The tidal wave that caused a catastrophic storm surge at the end of April, and has continued to cause problems for many residents in coastal communities around the state, is now hitting the Bay Area.
The storm brought the tides up to the bay in the city of Richmond, with some parts of the state already experiencing tidal flooding and rising sea levels, and residents in other parts of Southern California and in the central United States are facing rising seas, increased storm surges and erosion of coastal properties.
As of Thursday, the National Weather Service said the storm has brought the Bay area to its highest tide level on record and is expected to bring additional flooding in the next two to three days, with high tides as high as 11 to 12 feet in some areas.
The storm also caused significant damage in Richmond, where the National Guard has been dispatched to help with storm recovery efforts.
The flooding in Richmond is a direct result of the surge created by the storm, which occurred after the storm struck the bay, and was the second-highest-recorded flood in California’s history.
In the days after the surge, the tide was expected to drop to a more normal level in the area, but it didn’t, causing the tide to rise to levels that are now at their highest.
“There’s been no change in the tides in Richmond since we last saw them,” said David LeBlanc, a senior hydrologist at the University of California, Davis.
“The only thing that has changed is the water level, which is now much higher than it was.”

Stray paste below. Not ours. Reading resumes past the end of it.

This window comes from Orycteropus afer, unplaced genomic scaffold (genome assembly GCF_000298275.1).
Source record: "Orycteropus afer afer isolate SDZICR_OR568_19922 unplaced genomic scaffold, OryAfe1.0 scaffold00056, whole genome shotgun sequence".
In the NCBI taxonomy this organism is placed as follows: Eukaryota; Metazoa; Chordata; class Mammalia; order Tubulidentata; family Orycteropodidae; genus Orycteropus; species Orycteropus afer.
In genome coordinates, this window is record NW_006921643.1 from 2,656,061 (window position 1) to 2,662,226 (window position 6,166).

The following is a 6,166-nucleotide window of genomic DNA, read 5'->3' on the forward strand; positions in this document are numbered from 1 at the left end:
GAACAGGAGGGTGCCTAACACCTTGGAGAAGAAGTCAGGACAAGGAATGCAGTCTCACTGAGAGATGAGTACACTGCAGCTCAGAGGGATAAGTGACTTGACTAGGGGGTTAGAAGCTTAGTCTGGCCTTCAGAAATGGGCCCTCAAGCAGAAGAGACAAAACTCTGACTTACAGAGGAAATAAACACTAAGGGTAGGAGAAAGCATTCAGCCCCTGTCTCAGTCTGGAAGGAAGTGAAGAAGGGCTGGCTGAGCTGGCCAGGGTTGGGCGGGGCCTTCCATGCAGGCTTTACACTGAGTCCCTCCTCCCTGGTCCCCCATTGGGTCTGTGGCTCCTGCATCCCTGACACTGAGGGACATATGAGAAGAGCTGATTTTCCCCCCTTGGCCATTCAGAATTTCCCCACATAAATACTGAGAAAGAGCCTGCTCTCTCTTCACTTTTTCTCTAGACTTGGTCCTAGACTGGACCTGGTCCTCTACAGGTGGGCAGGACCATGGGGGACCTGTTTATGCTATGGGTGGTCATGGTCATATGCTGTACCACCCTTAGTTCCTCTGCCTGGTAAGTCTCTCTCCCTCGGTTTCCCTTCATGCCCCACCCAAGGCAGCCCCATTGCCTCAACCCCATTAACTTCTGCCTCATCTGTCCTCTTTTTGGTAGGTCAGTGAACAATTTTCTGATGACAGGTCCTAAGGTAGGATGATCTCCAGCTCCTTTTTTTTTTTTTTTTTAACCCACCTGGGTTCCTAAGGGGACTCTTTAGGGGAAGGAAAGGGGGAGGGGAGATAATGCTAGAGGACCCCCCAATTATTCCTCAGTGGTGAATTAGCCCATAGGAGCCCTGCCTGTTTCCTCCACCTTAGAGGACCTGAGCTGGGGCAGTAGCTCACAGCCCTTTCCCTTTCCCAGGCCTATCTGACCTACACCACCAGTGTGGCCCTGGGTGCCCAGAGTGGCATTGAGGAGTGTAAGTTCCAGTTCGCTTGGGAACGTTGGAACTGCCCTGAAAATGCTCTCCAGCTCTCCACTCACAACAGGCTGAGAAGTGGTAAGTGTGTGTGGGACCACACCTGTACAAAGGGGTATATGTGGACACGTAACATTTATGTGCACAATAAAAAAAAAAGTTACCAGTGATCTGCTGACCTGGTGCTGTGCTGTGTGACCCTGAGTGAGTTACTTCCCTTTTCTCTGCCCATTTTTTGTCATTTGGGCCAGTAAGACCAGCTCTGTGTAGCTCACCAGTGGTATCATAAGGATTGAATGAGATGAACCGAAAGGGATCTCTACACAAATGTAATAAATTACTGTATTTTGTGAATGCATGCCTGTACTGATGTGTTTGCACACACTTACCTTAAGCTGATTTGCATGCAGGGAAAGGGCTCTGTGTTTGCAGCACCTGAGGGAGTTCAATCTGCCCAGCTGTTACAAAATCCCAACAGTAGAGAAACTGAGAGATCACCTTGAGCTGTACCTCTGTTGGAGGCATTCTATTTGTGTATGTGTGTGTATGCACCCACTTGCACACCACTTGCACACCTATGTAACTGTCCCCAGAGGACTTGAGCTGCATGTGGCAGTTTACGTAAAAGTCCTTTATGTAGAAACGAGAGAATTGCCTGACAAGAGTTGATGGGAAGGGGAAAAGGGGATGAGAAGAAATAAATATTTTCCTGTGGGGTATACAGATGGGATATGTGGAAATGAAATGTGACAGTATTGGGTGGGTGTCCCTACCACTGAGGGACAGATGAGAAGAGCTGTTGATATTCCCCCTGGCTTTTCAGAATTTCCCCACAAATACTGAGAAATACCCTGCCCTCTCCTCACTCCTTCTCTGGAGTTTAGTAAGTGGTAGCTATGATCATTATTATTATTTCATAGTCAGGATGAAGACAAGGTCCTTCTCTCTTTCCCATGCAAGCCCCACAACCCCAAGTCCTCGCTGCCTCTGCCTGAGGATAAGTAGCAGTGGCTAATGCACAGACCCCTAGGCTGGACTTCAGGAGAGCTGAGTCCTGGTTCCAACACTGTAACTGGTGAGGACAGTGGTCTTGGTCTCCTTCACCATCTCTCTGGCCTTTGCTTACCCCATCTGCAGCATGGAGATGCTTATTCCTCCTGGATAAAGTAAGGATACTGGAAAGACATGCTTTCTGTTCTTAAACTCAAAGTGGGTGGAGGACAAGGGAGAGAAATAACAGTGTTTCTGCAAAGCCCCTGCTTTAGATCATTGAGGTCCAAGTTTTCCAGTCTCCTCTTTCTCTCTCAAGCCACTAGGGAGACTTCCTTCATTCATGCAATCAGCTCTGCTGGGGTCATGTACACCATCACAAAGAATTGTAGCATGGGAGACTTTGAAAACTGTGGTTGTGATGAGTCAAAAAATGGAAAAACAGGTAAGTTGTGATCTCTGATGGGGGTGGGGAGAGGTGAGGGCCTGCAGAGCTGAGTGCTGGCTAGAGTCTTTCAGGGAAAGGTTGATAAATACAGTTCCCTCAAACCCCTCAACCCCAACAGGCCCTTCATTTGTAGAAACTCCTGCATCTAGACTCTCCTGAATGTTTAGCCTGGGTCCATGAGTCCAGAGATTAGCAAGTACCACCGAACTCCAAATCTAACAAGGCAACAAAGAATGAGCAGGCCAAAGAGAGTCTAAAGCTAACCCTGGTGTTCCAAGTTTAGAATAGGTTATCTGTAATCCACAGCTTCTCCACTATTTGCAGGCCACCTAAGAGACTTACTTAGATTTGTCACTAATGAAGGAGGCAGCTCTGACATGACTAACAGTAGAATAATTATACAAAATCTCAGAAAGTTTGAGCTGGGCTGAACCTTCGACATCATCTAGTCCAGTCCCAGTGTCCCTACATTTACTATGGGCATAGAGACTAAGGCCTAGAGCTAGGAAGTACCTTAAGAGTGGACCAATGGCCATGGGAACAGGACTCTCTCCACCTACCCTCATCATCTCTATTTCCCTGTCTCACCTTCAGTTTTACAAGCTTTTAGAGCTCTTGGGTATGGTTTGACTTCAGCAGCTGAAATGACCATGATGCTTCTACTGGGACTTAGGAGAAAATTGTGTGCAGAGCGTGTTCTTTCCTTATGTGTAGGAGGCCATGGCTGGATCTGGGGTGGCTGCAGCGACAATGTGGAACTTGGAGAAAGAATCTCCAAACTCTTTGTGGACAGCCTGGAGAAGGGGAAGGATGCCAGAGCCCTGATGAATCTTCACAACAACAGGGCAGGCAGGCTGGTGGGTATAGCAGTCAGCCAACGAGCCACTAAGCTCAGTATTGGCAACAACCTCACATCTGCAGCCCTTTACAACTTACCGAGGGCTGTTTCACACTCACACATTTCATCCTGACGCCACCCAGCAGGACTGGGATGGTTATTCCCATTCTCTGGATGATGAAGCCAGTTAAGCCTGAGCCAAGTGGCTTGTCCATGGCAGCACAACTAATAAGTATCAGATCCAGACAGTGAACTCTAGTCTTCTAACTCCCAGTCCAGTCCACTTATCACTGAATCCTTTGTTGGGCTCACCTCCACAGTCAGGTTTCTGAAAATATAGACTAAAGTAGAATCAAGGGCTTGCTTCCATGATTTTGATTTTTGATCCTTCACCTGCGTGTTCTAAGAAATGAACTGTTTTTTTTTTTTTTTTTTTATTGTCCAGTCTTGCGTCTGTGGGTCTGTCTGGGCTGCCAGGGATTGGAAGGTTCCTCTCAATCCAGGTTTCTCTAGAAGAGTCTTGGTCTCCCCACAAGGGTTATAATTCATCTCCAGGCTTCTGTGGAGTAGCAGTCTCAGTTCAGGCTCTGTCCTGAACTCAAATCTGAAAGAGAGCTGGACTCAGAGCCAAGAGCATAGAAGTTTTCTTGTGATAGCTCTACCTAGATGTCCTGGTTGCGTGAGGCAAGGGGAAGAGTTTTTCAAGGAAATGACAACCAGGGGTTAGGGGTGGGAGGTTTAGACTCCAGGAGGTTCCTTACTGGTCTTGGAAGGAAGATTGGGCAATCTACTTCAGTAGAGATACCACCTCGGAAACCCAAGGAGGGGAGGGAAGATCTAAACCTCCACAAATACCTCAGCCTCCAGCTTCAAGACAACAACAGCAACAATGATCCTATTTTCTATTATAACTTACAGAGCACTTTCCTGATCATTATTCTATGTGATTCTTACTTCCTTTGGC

The storm surge has created a new danger in the coastal communities along the coast, with the National Oceanic and Atmospheric Administration warning that rising water could threaten power lines in Richmond and other areas of the bay.
In addition, the storm also left a trail of damage, including broken windows and downed trees in the Richmond area, as well as some power outages in areas along the Bay.
The National Weather Services warned that the storm could affect water supplies and public transportation, as it moved across the bay into the central coast and inland, and could also affect the ability of storm surges to rise in the Bay, which would increase the likelihood of flooding in other areas, the weather service said.
“As of the time this is posted, there are no reports of power outage in Richmond or other areas impacted by the surge,” the weather agency said.
The Richmond City Council is considering a resolution calling for a state and federal response to the storm.
The council will vote on the resolution at its Tuesday meeting.
As a result, the Richmond City Manager’s office and the Virginia Department of Emergency Management are coordinating efforts to mitigate the effects of the storm and to identify ways to mitigate future flooding.